It’s marked on the map, but even so, finding this place was a surprise – and a very welcome surprise. When I stumbled upon it I was so disoriented and exhausted I didn’t fully appreciate my good fortune. Quite simply, this bothy saved my life.
Our maps have lots of these little black dots and usually they mark only where a bothy has once been – but is now no longer. All you find when you get there is a low rectangular clutter of boulders marking where its walls once stood. There will often be a section which is higher, rising above the bracken, a place where a chimney stack thickened and strengthened the gable end. In the centre of the rectangle you will find what remains of the roof structure – a crumbled mess of rotten timber and sheets of corrugated iron – buckled. and rusted through. If there is no sheet iron then the building pre-dates its introduction. Bracken thatch moulders over the years. What you will find usually, and in large quantities, is sheep dung.
But not here. This bothy is a palace among bothies. As I write these words – in this musty old logbook – I am sitting in a chair, under a sound roof of Ballachuilish slate, in front of a blazing fire. It is still a bit cold, but the chill that hangs about this place will surely be banished in due course. The floor is of ancient flag stones – a little spartan perhaps, but clean and servicable. There is a window which has no broken panes to admit the gale. Nothing can be seen through it. Outside there is a maelstrom of whirling snow, rendered invisible by impenertable darkness. But it can be heard.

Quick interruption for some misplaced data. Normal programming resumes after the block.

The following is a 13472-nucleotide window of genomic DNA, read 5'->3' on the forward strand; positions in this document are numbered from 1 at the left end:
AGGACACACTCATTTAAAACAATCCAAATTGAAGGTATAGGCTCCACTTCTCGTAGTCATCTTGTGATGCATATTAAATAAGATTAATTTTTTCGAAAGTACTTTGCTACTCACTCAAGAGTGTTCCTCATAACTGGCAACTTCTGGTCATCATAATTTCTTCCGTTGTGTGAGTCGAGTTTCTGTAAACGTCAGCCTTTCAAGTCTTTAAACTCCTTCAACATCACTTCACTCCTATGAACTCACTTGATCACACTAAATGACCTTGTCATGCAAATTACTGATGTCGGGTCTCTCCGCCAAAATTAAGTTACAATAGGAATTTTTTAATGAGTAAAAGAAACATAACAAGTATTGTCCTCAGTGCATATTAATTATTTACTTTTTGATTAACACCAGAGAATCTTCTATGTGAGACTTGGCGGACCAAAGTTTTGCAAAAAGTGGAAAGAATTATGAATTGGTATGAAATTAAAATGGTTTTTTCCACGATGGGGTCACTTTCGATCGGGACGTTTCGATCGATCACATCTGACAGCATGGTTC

It’s in the chimney – like a beast under torture. It clatters over the roof slates like an animal trying to gain entry. It gnaws against the window. I’ve never known such a blizzard. It has a wild and cruel sound, yet one which is strangely comforting when you are sitting before a fire like this.
A rocking chair! What perverse soul carried it such a distance to this spot? Admittedly the seat has gone but some thoughtful person has repaired it with thin logs laid across where the cushion should be. That’s good enough for me. Best of all – there is a fireplace – and a supply of kindling. My palatial bothy is small. Maybe twenty feet by fifteen on the outside. With the walls being about two feet thick it is even smaller inside. But I’m not complaining. That will make it easier to heat. This is indeed a palace among bothies.Copyright: Hugh Noble, December 1999




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